The Virtue of an Almost Right Solution

Square Peg in a Round Hole

Earlier today, in my final Sondheim post, I was writing in praise of the grotesque.  This post is on the same topic, but I'm code-switching a bit and doing it a more analytic, not aesthetic framework.  Over at LessWrong, there's a great illustration of how positive bias works: I am teaching a class, and I write upon the blackboard three numbers: 2-4-6. "I am thinking of a rule," I say, "which governs sequences of three numbers. The sequence 2-4-6, as it so happens, obeys this rule. Each of you w … [Read more...]

Teaching Fish the Word for Water

In the last Sondheim Symposium post, I talked about Giorgio struggling with Fosca's implacable love.  If his reluctance to accept her unconditional love parallels the flinch away from grace, does it follow that Fosca is a Christ-like figure?Probably not.  For a while after I saw the show, I suspected her of ostentatious humility.  In fact, I hoped that some of her prostrations were insincere.  She was starting to remind me of the awful, self-abnegating image of love on display in "Unworthy of … [Read more...]

Who Gets to Give the Courtier’s Reply?

blackadder courtier

How fortuitous that the same day I asked people to trust me and do the reading, Yvain (who you may remember from the Natural Law post that launched a thousand ships) has written a post examining the usefulness of the Courtier's Reply.  You should read the whole thing, but I'm going to cut and paste for a blockquote: In other words, any version of the Courtier's Reply strong enough to shut down people who want you to spend the rest of your life reading about reptilian British monarchs is also st … [Read more...]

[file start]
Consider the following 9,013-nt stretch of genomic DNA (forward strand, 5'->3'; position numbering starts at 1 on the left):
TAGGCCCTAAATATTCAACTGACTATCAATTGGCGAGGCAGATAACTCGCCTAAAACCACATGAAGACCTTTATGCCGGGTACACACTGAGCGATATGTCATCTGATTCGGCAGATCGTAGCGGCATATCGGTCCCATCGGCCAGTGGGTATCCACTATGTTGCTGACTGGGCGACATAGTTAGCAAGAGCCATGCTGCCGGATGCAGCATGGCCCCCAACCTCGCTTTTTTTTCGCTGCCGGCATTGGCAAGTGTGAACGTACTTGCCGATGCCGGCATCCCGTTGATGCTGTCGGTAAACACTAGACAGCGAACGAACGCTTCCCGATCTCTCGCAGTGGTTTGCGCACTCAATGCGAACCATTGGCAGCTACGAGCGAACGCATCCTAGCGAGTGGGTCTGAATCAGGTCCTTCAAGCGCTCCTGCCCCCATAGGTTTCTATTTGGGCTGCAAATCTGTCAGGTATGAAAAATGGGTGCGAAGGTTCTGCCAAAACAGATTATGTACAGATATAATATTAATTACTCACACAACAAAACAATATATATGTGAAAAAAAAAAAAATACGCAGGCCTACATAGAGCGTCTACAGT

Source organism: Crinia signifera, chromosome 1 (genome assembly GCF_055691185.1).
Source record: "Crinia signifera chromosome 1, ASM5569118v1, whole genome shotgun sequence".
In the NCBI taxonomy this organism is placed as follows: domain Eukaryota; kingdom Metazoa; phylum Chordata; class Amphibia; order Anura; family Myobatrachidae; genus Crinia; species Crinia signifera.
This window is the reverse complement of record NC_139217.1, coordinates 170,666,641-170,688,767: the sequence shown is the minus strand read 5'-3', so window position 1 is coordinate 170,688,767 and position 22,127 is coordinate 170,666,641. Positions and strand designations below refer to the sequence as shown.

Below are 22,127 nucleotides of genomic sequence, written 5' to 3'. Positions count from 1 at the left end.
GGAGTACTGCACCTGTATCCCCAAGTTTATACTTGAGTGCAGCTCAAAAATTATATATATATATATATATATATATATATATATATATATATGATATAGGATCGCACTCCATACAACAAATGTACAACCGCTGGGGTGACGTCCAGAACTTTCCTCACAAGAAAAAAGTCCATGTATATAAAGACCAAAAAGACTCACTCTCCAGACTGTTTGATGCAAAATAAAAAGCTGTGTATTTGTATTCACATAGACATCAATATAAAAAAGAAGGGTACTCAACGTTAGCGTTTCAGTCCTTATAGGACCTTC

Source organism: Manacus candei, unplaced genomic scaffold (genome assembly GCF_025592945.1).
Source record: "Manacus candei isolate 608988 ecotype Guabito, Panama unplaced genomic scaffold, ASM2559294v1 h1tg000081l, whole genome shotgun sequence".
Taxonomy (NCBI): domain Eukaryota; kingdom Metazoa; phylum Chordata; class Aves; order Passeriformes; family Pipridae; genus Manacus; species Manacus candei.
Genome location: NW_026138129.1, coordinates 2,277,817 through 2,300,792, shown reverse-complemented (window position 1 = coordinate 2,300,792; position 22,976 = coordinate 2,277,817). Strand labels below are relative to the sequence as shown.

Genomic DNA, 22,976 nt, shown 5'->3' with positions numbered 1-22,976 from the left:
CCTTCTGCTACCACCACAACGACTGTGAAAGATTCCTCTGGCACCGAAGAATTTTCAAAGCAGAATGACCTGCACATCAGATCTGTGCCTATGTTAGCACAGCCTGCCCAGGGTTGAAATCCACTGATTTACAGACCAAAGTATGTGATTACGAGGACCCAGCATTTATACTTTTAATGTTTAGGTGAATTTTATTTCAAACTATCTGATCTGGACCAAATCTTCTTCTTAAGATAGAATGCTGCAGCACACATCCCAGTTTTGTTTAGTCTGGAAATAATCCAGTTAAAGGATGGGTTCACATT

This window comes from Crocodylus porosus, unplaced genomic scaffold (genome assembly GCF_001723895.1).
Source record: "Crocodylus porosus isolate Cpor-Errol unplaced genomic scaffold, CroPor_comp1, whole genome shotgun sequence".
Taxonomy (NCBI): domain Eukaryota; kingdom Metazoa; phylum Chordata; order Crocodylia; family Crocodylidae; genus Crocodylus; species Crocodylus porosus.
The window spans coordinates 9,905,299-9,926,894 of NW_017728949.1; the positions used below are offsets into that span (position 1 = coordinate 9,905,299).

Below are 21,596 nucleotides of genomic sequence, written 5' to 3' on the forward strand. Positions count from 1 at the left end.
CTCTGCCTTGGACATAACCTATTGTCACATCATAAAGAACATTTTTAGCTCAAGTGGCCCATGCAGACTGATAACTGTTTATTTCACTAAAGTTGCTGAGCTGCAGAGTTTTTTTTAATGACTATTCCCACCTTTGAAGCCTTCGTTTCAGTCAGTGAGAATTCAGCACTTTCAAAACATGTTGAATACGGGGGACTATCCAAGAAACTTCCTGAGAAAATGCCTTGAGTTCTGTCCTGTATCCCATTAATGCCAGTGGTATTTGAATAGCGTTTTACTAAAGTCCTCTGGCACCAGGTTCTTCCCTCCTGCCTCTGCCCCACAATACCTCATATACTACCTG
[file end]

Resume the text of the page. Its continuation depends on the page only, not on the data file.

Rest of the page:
The Danger of Cheap Shots

I was chatting with some Catholic friends, and (as happens more and more frequently as the election approaches) the subject of Mormons came up.  Which means you can pretty much set an egg-timer until someone says, "Not to mention magic underwear!"(I think in this case the elapsed time was about a minute thirty.  There's never an egg timer around when you need one.)The 'magic underwear' crack is pretty common (it's the featured visual on the billboards American Atheists are putting up for … [Read more...]

Q&A with Steve Dawson (Part 2)

Welcome to part two of my Q&A with Steve Dawson of the St. Paul Street Evangelization project.  You can read part one here.What are some of the most common questions/responses you get?It's really not the norm that we're getting people with really tough questions. We get apologetic questions, such as "Why do you worship Mary," or all these real Protestant issues. More often, if people are presenting a challenge to us, it's about a moral issue, or some sort of scandal.People bring u … [Read more...]

Q&A with Steve Dawson (Part 1)

A little while ago, I mentioned the St. Paul Street Evangelization project on the blog.  SPSE is trying put a Catholic presence in the public square that opens the door to dialogue.  They're currently doing a fundraiser on IndieGoGo.Since apologetics and arguments are basically catnip to me, I contacted Steve Dawson to ask some questions about the project.  I've divvied the Q&A up into two parts: the first is focused on a big picture view of the project, the second has more to do the sp … [Read more...]

“Didn’t you ever break on the floor?”

debate rostrum

This post is a follow-up to a reflection on how going to rationality camp made me really grateful for my college debate experience.  "Break on the floor" is, I'm pretty sure, part of the Yale Political Union vernacular, so a definition is probably in order.  Our debates operated by Robert's Rules of order, but our parliamentary debate style bears little resemblance to the gatling-gun style of debate you may be used to from high school and college.  In some forms of competitive debate, you can … [Read more...]